Sometimes, rules are stupid.
Lately, it seems like the rules dominating public education in the United States are becoming more and more about adults (and less about kids).
As we move closer and closer to the time of the year when many students are subjected to days and days of testing, I'm becoming more and more angry. Every time I hear one of my colleagues tell me "it's their job" to teach to the test, I feel like screaming. (Insert Wilhelm scream here.)
However, being angry won't change anything. But... being passionately thoughtful can generate change.
If you're a reader of my blog, it's likely that you are a dedicated, caring educator who's interested in helping students get good at life. (As compared to simply getting good at the game of school.)
So, this goes out to you, my friends. Here are 5 of my favorite ways to engage in disobedience, by design.
1. Ask kids HARD questions instead of fact-based ones. If your kids get used to answering hard questions, then they won't need test prep. If the answer can be Googled, then it's not worth asking.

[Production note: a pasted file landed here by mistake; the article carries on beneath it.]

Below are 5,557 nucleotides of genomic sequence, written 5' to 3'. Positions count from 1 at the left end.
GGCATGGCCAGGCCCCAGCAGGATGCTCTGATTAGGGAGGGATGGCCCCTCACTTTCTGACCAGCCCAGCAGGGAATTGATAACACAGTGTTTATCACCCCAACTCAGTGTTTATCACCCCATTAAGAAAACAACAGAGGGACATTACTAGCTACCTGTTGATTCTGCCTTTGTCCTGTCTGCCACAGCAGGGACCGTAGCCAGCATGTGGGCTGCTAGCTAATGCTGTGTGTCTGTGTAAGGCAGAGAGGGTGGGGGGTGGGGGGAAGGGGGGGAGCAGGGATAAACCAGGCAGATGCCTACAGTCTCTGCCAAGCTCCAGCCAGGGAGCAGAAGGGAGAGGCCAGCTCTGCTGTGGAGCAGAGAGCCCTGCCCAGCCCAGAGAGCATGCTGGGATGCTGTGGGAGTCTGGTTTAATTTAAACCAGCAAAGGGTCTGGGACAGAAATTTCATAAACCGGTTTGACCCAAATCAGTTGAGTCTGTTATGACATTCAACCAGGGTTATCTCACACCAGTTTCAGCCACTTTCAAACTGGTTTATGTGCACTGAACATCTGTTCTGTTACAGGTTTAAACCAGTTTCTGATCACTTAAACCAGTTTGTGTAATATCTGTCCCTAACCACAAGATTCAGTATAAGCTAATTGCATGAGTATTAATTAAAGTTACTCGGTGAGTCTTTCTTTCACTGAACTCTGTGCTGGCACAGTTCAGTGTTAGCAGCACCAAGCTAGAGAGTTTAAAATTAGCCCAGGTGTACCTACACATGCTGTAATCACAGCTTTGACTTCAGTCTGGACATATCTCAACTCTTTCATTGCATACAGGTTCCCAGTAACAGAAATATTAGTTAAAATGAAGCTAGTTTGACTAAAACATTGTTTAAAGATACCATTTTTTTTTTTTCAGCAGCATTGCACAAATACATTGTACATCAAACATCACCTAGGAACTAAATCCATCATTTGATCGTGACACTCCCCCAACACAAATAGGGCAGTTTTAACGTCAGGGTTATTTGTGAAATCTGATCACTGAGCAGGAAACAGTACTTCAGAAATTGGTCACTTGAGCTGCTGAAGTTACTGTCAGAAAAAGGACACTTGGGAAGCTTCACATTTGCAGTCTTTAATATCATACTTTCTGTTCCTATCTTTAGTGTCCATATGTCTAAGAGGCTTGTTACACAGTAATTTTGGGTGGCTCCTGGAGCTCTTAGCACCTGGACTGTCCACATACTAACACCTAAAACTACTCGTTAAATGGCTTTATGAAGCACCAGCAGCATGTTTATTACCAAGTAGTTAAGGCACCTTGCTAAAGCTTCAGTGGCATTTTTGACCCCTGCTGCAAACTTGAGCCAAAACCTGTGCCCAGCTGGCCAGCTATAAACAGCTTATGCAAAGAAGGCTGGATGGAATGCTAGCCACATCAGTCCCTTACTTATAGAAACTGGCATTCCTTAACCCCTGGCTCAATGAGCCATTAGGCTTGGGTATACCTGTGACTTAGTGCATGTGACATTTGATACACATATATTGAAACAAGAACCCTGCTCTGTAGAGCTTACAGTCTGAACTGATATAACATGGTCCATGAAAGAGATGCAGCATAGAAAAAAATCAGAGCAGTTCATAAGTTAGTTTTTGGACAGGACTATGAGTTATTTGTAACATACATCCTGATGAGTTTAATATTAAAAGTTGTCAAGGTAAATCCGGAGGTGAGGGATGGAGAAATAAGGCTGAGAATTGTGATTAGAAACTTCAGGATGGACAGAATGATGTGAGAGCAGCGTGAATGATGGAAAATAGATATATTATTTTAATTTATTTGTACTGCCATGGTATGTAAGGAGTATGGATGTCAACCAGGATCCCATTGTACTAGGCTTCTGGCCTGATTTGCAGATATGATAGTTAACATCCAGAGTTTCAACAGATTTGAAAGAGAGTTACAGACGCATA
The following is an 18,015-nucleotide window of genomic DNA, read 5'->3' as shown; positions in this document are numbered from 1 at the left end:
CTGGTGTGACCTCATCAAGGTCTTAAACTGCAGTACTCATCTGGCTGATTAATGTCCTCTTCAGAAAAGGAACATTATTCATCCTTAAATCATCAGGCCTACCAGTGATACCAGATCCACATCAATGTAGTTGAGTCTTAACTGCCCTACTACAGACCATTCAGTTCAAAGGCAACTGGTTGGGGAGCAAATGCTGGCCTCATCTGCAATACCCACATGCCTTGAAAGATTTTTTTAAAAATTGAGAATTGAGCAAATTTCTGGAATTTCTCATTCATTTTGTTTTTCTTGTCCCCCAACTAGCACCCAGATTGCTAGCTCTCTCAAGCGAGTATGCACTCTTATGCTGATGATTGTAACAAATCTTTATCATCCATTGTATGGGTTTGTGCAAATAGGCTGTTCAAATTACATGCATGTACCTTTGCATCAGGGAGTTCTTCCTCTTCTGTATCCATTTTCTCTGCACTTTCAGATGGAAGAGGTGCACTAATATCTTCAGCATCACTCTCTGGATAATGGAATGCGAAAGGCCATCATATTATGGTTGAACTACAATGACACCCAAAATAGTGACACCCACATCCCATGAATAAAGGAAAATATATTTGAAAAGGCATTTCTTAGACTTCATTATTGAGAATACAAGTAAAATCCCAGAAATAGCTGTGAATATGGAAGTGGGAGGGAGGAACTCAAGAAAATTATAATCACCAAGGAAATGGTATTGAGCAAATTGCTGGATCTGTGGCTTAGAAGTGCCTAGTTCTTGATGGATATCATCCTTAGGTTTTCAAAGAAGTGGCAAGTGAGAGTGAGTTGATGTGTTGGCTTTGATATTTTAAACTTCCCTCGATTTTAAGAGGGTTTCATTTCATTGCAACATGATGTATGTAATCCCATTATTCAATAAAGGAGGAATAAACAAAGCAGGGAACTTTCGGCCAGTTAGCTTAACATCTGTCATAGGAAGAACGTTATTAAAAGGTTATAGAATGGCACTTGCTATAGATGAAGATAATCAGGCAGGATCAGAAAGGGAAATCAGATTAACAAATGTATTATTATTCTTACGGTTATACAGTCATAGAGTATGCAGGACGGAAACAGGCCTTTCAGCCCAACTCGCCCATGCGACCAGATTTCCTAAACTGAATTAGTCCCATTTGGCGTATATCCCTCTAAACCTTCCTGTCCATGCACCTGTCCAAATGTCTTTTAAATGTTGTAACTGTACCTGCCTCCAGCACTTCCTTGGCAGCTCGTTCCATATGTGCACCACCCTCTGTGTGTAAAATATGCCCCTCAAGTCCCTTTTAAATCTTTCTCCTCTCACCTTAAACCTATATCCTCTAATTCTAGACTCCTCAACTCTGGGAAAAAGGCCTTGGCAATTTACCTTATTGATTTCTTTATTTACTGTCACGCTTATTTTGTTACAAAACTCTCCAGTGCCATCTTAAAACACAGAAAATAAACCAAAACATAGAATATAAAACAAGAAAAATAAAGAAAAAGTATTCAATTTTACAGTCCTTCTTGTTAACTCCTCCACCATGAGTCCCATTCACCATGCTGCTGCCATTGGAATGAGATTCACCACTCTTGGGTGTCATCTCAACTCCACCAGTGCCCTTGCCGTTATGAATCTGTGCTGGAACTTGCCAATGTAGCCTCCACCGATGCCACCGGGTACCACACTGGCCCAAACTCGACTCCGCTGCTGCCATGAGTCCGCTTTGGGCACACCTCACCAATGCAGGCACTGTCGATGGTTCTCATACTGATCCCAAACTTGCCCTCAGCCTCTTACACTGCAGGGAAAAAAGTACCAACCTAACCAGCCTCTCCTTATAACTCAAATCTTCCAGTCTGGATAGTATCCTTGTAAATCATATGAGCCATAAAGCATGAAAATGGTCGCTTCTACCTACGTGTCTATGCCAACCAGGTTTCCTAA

2. Only grade what really matters. Are you required to spend time on mind numbing computer-based practice or final exams written completely at the acquisition level? Then, let your kids know that these tasks won't prepare them for life. Attribute fewer points (or no points) to these assignments. And, hey, if you can get away with it, stop grading all together!
3. Get positive press when your kids do awesome things. If you're using class time to engage kids in real, adult work, then chances are you're making a huge difference for someone. Call the newspaper, blog about it, and share your efforts with the community. A classroom surrounded by really positive PR is usually granted a little extra leeway...
4. Find out where the hard line really lies. I've worked with many teachers who vehemently believe that they must adhere to curricular pacing guides with fervor. However, when I asked the central office staff about this, they replied that it's only a guide and teachers can adapt it to their students' needs. Sometimes institutional myths emerge. If you're not sure why you're doing something; just ask. The answer may surprise you.
5. Start every administrative request with the following phrase:
"I have this great idea to help my kids learn..." Just trust me on this one. It's really hard to refuse a teacher who's trying really hard to innovate and help kids. It works!